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Flying on the flag carrier of an emerging former Soviet nation is to climb aboard the hopes, aspirations and the reality of that nation.
Belavia, the long-standing national airline of Belarus, is no different. The airline is rightly proud of its new fleet, recent re-branding and full memberships of the International Air Transport Association (IATA) and the European Regions Airline Association (ERAA). Their focus on, “safe, regular and punctual operations,” might sound a little boring but no one would argue to the contrary.
Their daily service from London Gatwick’s south terminal to Minsk National Airport has opened the door to trade and tourism travelling in both directions.
The smart new Embraer 195 is part of a fleet leased by Belavia from Nordic Aviation Capital and can take a maximum of 75 passengers.
The 12 business class seats up front are arranged with a standard Embraer format of single seats on one side and two seats on the other.
The economy cabin seats are a fairly standard width and pitch – possibly a shade more than some budget airlines – and arranged 2 by 2.
Boarding was reassuringly quick and I would like to say straightforward. However, I was singled out to have my wheelie-case weighed at the gate and told it was too heavy for a carry-on. It was a fair cop, if wildly indiscriminate.
A flotilla of plain clothed (presumably) UK Border Force were bobbing around just after the gate ticket check and were taking most passengers aside for a quiet word. This time a friendly ‘chat’ about the purpose of their visit to the UK. Clearly my hand luggage shaming was deemed enough for one day and I was waved by.
The welcome on board was altogether friendly. Soon after take-off, a fruit juice or water was served (no alcohol, however) followed by a hot lunch service. A natty lunch box was handed out, alongside a small molten foil package of chicken or beef. My option is below is the chicken, albeit reconstituted into sausage format. The meal service included tea or coffee, with wine and beer still off the menu.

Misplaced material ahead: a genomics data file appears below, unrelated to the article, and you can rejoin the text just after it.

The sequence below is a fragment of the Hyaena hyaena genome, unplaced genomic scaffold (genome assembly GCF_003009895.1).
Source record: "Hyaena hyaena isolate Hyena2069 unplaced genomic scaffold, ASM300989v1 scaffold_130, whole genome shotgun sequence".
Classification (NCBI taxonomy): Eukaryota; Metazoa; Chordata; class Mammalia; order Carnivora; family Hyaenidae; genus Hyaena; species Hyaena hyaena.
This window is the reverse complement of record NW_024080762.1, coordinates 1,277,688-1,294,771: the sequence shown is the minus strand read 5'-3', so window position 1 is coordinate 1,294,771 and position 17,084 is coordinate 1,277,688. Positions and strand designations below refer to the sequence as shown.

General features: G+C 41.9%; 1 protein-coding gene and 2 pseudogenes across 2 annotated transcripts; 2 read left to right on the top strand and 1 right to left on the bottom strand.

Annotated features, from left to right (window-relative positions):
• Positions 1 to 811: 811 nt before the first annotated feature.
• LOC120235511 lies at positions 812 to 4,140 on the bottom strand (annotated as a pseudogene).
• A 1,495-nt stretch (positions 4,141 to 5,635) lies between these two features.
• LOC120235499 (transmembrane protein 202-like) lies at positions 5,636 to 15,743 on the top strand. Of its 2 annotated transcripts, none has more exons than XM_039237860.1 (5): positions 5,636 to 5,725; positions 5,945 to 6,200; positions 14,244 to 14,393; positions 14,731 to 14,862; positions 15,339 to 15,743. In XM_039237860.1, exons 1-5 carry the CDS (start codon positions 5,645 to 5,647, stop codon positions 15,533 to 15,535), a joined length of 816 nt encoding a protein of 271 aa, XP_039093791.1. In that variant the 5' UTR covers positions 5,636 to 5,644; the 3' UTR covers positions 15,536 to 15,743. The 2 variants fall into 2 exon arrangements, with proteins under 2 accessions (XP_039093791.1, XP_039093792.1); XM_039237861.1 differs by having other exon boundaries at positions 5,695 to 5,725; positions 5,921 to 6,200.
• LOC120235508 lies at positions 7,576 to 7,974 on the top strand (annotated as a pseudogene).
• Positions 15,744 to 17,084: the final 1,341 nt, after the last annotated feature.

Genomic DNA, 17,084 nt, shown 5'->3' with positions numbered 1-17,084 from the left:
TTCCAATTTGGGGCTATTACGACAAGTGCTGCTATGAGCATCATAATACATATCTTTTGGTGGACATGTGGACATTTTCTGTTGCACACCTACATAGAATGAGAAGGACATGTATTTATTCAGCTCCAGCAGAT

With an hour and half still remaining, the lunch box detritus was cleared and passengers sat back and amused themselves.
I say ‘amused themselves’ because there are no TV screens and no in-flight WiFi – either closed circuit to offer their shows on your device or allowing you to access the outside world. In the age of podcasts, downloadable films, and the fact that the flight is a whisker over 2hrs 30mins long, in-flight entertainment is borderline superfluous anyway.
The Belavia network provides solid regional coverage, flying to no less than 52 airports in 28 countries. Among them, many of the European and Caucasus capital cities, as well as the niche market of some lesser known cities across southern Russia.
Their code share tie-ups cover global operators Etihad and Austrian Airlines for destinations further afield. Affiliations with local airlines such as Russian airline S7, Ural Airlines, Motor Sich and Uzbekistan Airways cover those the lesser known destinations.
Chances are you won’t be connecting onwards with Belavia, unless you have a penchant for visiting desolate Russian industrial cities.
In either case, Belavia offers a slick operation worthy of your patronage. If that comes as a surprise, then you don’t know Belarus. Perhaps it’s time to pay the country a visit.
The author flew at his own cost in May 2019.